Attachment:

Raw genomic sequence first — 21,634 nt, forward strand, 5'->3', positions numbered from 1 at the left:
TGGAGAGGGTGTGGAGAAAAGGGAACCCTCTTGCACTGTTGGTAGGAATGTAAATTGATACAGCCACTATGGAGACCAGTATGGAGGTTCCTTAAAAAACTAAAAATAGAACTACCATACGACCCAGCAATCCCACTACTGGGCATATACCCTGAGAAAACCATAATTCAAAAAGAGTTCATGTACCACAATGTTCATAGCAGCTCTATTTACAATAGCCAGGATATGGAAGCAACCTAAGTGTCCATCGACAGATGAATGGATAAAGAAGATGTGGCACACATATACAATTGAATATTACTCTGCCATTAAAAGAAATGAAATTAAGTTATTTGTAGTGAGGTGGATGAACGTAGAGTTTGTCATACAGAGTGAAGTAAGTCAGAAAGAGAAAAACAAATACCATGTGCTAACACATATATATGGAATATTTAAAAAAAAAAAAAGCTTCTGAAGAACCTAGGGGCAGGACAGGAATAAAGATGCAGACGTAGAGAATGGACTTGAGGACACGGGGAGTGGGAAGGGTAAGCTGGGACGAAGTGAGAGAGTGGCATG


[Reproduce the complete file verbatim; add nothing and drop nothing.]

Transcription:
Raw genomic sequence first — 21,634 nt, forward strand, 5'->3', positions numbered from 1 at the left:
TGGAGAGGGTGTGGAGAAAAGGGAACCCTCTTGCACTGTTGGTAGGAATGTAAATTGATACAGCCACTATGGAGACCAGTATGGAGGTTCCTTAAAAAACTAAAAATAGAACTACCATACGACCCAGCAATCCCACTACTGGGCATATACCCTGAGAAAACCATAATTCAAAAAGAGTTCATGTACCACAATGTTCATAGCAGCTCTATTTACAATAGCCAGGATATGGAAGCAACCTAAGTGTCCATCGACAGATGAATGGATAAAGAAGATGTGGCACACATATACAATTGAATATTACTCTGCCATTAAAAGAAATGAAATTAAGTTATTTGTAGTGAGGTGGATGAACGTAGAGTTTGTCATACAGAGTGAAGTAAGTCAGAAAGAGAAAAACAAATACCATGTGCTAACACATATATATGGAATATTTAAAAAAAAAAAAAGCTTCTGAAGAACCTAGGGGCAGGACAGGAATAAAGATGCAGACGTAGAGAATGGACTTGAGGACACGGGGAGTGGGAAGGGTAAGCTGGGACGAAGTGAGAGAGTGGCATG